Iran Nuclear NewsTwo Years On: How Has Iran Held up Its...

Two Years On: How Has Iran Held up Its End of the Nuclear Pact?


Iran Focus

London, 13 Apr – In 2015, the P5+1 countries (the UK, the US, France, Germany, Russia, and China) made a deal with Iran in order to contain the Gulf nation’s nuclear programme.

The agreement imposed nuclear restrictions on Iran and asked that Iran’s nuclear facilities be independently inspected by the IAEA. In return, the six other nations (as well as the EU and the UN), would provide the mullah’s regime with some sanctions relief, which would supposedly help the Iranian economy.

But how has Iran held up its deal?

Zachary Laub, of the US’s Council on Foreign Relations, examined the agreement and how the obligations were upheld by both sides, the Iranian economy and the politics of both Iran and the US.

Nuclear Weapons

So, Iran was supposed to dismantle most of its centrifuges and sell off any excess nuclear material (like low-enriched uranium and heavy water) to prevent them from being able to make a nuclear weapon; did they?

Laub states: “The IAEA has mostly found Iran in compliance with the JCPOA’s requirements.”

However, it is incredibly hard to prove when Iran breaks the deal as an IAEA inspector would have to witness it, and for many of Iran’s nuclear sites, the IAEA must seek permission from the Regime before entering.

The International Crisis Group also noted that Iran’s stores of low-enriched uranium and research on centrifuges, are not provided on the public record.

Christopher Bidwell, a senior fellow at the Federation of American Scientists, said: “IAEA reports talk about where Iran is compliant, but then are silent on known rough issues [like these].”

He continued: “Monitoring is a physical act, but verification is a political act. How sure are you that what you’ve monitored has told you what you want to know?”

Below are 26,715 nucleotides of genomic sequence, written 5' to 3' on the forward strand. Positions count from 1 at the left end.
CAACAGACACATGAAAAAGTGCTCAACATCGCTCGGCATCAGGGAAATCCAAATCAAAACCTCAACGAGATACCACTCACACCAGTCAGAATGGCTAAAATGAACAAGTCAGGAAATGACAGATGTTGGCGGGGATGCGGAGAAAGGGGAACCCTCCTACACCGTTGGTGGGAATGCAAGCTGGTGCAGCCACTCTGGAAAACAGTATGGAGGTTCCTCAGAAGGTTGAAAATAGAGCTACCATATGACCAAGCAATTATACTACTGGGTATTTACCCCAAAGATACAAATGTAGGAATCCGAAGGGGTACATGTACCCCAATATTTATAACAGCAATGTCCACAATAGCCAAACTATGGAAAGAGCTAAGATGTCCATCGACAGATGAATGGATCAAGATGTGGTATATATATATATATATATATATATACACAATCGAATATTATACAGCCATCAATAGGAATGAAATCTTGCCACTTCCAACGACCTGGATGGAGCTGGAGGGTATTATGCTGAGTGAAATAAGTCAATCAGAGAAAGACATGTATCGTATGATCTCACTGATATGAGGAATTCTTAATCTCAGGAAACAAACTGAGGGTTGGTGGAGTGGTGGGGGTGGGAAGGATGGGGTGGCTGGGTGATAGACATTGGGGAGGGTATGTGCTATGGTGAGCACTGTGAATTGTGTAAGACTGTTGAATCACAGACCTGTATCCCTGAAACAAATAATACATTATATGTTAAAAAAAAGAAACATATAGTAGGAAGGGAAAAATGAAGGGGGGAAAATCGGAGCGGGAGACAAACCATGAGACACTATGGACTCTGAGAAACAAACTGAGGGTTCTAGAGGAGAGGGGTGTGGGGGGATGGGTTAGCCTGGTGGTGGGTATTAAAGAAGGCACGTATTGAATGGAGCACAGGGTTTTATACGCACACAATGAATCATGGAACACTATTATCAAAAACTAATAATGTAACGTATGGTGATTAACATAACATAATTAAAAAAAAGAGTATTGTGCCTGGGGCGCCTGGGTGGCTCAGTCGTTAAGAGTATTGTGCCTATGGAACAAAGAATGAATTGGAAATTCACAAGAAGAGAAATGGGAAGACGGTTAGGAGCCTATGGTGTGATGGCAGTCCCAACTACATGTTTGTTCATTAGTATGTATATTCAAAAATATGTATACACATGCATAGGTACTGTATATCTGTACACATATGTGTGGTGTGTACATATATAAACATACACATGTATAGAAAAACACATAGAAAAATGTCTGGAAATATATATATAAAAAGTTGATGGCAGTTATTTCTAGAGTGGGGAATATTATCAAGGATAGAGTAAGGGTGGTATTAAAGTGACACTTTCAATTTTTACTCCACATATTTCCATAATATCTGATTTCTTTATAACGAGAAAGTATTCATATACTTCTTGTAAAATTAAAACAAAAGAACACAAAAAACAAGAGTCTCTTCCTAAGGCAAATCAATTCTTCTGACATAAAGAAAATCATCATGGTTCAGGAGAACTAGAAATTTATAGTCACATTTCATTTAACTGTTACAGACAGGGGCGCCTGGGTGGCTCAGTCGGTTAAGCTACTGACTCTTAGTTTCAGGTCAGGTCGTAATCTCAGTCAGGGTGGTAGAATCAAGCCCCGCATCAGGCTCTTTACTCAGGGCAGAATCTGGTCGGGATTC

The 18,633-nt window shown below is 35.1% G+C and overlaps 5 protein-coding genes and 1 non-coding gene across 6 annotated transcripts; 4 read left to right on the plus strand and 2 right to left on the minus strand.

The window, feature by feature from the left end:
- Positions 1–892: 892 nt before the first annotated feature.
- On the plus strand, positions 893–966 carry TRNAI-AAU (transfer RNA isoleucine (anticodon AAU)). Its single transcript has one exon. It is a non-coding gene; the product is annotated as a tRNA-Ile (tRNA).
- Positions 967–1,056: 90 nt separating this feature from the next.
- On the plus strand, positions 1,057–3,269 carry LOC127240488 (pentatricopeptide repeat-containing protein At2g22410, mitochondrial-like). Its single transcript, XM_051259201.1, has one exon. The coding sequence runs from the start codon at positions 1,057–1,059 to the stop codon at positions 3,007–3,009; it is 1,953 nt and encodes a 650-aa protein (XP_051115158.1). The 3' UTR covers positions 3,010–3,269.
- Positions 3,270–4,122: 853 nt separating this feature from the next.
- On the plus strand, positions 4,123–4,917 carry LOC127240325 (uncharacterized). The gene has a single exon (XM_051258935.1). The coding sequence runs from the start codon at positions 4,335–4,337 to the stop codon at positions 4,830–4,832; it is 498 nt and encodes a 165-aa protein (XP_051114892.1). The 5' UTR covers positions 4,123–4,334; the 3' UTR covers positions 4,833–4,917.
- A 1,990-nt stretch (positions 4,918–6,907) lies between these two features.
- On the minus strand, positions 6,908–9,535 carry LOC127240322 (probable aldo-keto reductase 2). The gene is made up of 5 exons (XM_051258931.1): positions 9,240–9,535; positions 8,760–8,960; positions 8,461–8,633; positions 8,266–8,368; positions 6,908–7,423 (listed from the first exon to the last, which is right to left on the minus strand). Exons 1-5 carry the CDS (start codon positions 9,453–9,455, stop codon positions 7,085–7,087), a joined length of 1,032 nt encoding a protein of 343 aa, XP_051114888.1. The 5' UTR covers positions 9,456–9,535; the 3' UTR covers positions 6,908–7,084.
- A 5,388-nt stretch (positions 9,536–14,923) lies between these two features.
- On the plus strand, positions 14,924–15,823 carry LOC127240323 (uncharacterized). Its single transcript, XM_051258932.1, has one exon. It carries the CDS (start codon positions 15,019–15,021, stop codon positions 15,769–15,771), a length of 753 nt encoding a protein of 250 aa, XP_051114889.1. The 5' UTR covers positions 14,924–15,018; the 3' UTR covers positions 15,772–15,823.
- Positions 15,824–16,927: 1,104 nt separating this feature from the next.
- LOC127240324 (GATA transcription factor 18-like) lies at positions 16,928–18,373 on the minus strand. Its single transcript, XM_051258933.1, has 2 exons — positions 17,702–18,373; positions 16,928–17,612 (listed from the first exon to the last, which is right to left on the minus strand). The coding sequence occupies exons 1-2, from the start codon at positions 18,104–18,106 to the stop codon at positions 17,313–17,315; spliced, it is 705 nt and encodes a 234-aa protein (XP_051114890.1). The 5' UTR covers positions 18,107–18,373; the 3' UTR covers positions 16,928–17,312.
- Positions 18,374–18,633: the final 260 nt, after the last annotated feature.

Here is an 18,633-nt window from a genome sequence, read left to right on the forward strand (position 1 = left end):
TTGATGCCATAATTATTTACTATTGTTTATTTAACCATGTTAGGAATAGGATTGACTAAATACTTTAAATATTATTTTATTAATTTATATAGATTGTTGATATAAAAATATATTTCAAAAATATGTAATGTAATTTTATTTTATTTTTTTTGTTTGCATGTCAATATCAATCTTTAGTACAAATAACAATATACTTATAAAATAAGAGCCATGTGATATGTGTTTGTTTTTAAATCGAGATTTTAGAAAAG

Laub notes that the P5+1 have all lifted the related sanctions against the Regime; so that should bolster the Iranian economy, right?

While some companies are still fearful about doing business with the world’s largest state sponsor of terrorism, it wasn’t lack of interest from foreign investors that tanked the Iranian economy but rather corruption and mismanagement from the Regime.

The Middle Eastern country has not used the released funds to repair aging infrastructure, or provide jobs for the poor, or provide education to children, or healthcare to the sick. Instead, they have funnelled it into their military and their terror squads.

They are training terrorist cells from the Middle East to South America, getting involved in the civil wars of other sovereign states and generally attempting to destabilise the globe as much as possible


This deal was supposed to appease the moderates within the Iranian Regime but it has instead exposed that there are no moderates to be found there. There are major divisions in the Regime but they aren’t fighting over political ideals; they are fighting for money and power.

Even with all the sanctions lifted, the Iranian Regime has managed to wreck their own economy and avoid meeting their end of the deal, but they are still blaming everyone else.

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